2006 Saab 3-Sep Review

2006 Saab 3-Sep - No mistaking Saab for anything else.


I have heard my share of the nay-sayers who complain Saab “just isn’t what it used to be” or that it “has lost what made it special.” I don’t really buy into that opinion.

I’d argue that for too many auto tradionalists the slightest change, even dare I say change for the better, is looked down upon. I think Saab picked the perfect time to spread its wings and make a bold statement in the direction it was taking its lineup. A new automotive market demands new things. Those who sit by and idely watch and hope things don’t require them to change – are usually not around down the road.

Saab had been a around, a distinct vehicle, famously safe and dependable, as well as quirky. The 2006 9-3 I recently tested was as unmistakably Saab as anything that has come off the Swedish assembly lines in years. And that, for those nay-sayers, is a great thing. From the distinctive grille to the wedge profile to the headlight assembly, it is purely Saab.

Afterall, a car company whose roots are in aero design should be used to having to move fast and take advantage of technological changes. Saab started the redesign of its lineup in 2003 and the 2006 versions are a continuation of that vision.

While the exterior offers obvious cues to the Saab heritage, inside the cabin you will find more subtle reflection on the rich traditions of Saab. The most famous, and quirky, interior cue is the ignition key placement in the center console between the seats. Yes, the whole week I had the 9-3 I continually reached around the steering column with the key, only to have to foolishly redirect to the console. It takes time, but it is Saab.

While the ignition kept me off balance, the dashboard design was a real favorite. A signature of past Saabs, the dashboard rakes aross in front of the driver, confidently touting that aero heritage, more like a plane than other sedans. Visibility is great and the dash looks amazing at night.

I really enjoyed the 9-3's interior. The standard wood effect trim blends nicely and adds a feeling of sophistication while the leather-wrapped steering wheel featured audio controls for easy, heads-up use. Buttons on the Saab are really tiny, so fat fingers beware.

I found the front seats pretty comfortable for short rides, though one longer trip had me searching for several adjustments. The side bolsters keep you in place whether you are darting in and out of city traffic or slipping into the fast lane off a cloverleaf.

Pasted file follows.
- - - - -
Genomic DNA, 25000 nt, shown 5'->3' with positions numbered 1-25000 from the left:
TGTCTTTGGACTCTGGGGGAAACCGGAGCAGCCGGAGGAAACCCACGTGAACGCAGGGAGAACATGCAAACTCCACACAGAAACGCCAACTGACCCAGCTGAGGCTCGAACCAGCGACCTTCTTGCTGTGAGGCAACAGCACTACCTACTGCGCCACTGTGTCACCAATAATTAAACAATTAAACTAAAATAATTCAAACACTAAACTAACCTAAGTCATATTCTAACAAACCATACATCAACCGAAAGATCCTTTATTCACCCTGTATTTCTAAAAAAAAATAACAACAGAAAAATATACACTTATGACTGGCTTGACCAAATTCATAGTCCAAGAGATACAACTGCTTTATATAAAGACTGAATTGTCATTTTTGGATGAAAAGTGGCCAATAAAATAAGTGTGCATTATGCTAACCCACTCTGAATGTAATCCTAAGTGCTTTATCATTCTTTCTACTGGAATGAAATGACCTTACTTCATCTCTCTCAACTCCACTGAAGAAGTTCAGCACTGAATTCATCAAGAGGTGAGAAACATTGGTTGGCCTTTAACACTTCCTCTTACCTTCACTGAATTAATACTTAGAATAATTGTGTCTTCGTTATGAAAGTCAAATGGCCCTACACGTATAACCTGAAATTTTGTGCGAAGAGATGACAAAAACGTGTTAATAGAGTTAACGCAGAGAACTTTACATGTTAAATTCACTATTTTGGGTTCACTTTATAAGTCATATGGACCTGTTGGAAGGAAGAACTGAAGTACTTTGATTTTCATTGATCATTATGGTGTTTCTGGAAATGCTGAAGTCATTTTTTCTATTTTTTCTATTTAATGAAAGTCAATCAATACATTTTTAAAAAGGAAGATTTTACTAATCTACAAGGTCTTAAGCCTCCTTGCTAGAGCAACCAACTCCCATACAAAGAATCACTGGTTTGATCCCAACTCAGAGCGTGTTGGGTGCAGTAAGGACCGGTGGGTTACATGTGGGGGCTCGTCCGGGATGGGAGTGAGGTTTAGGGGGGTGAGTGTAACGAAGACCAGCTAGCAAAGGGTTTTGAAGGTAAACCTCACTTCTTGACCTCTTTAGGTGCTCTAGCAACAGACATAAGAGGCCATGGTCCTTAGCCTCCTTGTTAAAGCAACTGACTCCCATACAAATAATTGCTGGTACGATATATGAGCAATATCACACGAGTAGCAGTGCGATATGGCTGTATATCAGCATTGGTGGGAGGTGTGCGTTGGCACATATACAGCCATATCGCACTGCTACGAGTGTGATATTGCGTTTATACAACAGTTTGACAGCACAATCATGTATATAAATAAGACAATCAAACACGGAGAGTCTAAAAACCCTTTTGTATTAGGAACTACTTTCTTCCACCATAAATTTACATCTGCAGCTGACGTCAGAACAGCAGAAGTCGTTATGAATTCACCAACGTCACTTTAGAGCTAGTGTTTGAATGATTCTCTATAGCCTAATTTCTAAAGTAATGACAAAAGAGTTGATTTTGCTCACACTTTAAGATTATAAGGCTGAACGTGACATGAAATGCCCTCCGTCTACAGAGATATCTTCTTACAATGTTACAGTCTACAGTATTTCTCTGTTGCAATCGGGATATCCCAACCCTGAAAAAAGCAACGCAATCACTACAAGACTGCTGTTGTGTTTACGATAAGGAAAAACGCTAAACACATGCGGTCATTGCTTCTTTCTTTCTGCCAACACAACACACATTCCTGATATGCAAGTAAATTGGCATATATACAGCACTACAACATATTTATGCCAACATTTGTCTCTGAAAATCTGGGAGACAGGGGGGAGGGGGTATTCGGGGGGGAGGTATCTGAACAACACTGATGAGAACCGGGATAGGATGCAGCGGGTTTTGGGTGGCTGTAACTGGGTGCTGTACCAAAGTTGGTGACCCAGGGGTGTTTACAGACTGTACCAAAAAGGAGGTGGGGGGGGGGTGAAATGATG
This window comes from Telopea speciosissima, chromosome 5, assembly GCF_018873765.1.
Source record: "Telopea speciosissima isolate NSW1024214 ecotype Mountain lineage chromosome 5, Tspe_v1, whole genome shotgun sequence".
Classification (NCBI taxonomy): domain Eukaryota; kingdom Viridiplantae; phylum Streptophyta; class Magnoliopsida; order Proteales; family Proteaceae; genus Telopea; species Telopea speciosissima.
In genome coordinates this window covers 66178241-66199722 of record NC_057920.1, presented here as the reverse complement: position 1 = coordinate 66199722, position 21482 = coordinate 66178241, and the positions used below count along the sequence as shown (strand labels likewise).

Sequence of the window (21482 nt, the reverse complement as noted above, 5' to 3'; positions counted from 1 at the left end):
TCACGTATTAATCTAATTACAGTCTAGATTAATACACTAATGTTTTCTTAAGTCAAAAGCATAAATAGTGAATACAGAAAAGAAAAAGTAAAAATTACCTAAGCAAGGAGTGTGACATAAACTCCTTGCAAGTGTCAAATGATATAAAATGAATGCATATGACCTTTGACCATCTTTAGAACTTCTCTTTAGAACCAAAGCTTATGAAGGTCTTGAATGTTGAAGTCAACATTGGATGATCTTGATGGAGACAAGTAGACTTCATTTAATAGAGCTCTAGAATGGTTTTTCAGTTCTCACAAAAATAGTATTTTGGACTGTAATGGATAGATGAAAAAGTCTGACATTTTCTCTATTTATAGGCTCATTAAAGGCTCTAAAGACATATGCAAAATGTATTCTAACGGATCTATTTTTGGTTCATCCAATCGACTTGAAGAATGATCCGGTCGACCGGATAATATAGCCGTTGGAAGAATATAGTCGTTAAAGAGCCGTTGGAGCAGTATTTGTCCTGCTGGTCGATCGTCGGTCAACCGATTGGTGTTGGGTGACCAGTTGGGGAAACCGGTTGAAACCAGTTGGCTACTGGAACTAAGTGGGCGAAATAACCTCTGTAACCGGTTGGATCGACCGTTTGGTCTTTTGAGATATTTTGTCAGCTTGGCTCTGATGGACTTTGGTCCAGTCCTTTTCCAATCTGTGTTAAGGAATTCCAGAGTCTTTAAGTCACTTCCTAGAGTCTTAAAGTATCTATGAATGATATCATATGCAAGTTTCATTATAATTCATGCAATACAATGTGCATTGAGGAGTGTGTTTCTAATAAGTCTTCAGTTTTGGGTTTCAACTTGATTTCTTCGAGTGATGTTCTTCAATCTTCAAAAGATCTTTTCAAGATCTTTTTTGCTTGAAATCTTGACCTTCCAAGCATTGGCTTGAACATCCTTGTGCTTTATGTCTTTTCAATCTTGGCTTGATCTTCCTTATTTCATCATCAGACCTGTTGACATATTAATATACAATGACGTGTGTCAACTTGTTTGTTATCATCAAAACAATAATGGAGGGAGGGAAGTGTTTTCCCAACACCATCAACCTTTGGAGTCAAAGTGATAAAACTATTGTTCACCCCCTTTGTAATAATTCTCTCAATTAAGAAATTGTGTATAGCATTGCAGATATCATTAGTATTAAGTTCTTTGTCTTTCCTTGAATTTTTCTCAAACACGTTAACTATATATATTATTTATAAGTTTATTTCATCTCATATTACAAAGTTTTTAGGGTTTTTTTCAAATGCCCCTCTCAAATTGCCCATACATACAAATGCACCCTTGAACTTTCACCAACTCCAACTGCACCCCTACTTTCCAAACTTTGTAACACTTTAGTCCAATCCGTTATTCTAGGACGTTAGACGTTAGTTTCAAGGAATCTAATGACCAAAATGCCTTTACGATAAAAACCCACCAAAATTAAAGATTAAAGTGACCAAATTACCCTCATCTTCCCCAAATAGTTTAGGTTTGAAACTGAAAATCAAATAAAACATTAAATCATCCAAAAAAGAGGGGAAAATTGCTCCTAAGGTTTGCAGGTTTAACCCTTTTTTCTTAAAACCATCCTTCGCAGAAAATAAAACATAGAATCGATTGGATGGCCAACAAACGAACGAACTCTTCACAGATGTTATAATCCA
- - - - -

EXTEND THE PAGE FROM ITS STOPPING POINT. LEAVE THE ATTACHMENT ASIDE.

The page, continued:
Rear seating in the 9-3 was adequate. Passengers complained a bit about getting in and out, but were extremely comfortable during trips about town. The 60/40 split rear seats can be folded for versatility when carrying one rear-seat passenger and cargo.

Under the hood, my 9-3’s 2.0 liter, 4 cylinder turbo delivered 210 horsepower. It was a fun and exhillerating car to drive and I found the 5-speed Sentronic transmission responsive. There is a 6-speed automatic transmission option ($1,350).

The Premium Package in my 9-3 offered a great looking Red Walnut interior trim, super audio quality in a 300-watt upgrade with six-CD changer and 13 speakers. Yes, I said 13 speakers. A Navigation System was paired with the Premium Package for a total cost of $3,890, which seemed reasonable for the upgrades.

Overall, Saab is just where it wants to be. Positioned as a distinctly different car for those looking to standout in an extrememly cookie-cutter marketplace. The 9-3 is a great car and worth the $32,960.

John Stein

John Stein grew up in an extended family that valued the art of going fast. Spending plenty of weekends at U.S. 30 Drag Strip and Sante Fe Speedway, he fondly remembers the screaming machines and the flying mud that made those long-gone racing havens such special memories. With plenty of late nights spent ‘tinkering’ with cars throughout high school, he never anticipated his interest cars and his love for writing might find a common ground. After graduating from Eastern Illinois University in 1988, John started writing for the weekly Southtown Economist. So, when the Economist went to a daily in 1994, and needed an auto editor, John took the proverbial steering wheel. Featured weekly in the Sun-Times and its 17 suburban publications, as well as ELITE Magazine, John balances being the Automotive Editor for Sun-Time Media with being a husband and dad in Plainfield, Illinois.